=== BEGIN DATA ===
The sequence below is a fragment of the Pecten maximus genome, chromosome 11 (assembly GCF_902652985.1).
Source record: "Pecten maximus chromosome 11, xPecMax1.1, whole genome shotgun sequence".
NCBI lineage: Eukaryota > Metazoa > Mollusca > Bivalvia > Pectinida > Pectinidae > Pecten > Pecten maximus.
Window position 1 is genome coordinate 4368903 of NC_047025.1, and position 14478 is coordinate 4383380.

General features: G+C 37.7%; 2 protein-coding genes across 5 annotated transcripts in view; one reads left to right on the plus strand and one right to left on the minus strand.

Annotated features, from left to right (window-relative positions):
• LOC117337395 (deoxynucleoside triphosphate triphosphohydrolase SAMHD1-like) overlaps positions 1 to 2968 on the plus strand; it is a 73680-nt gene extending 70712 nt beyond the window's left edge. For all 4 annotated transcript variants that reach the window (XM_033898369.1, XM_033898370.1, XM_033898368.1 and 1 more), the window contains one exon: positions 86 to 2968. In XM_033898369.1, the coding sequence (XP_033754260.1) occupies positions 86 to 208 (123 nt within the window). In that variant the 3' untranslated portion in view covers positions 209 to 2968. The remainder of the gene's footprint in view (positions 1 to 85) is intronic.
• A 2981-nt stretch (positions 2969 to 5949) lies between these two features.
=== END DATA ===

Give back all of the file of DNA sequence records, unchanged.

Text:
The sequence below is a fragment of the Pecten maximus genome, chromosome 11 (assembly GCF_902652985.1).
Source record: "Pecten maximus chromosome 11, xPecMax1.1, whole genome shotgun sequence".
NCBI lineage: Eukaryota > Metazoa > Mollusca > Bivalvia > Pectinida > Pectinidae > Pecten > Pecten maximus.
Window position 1 is genome coordinate 4368903 of NC_047025.1, and position 14478 is coordinate 4383380.

General features: G+C 37.7%; 2 protein-coding genes across 5 annotated transcripts in view; one reads left to right on the plus strand and one right to left on the minus strand.

Annotated features, from left to right (window-relative positions):
• LOC117337395 (deoxynucleoside triphosphate triphosphohydrolase SAMHD1-like) overlaps positions 1 to 2968 on the plus strand; it is a 73680-nt gene extending 70712 nt beyond the window's left edge. For all 4 annotated transcript variants that reach the window (XM_033898369.1, XM_033898370.1, XM_033898368.1 and 1 more), the window contains one exon: positions 86 to 2968. In XM_033898369.1, the coding sequence (XP_033754260.1) occupies positions 86 to 208 (123 nt within the window). In that variant the 3' untranslated portion in view covers positions 209 to 2968. The remainder of the gene's footprint in view (positions 1 to 85) is intronic.
• A 2981-nt stretch (positions 2969 to 5949) lies between these two features.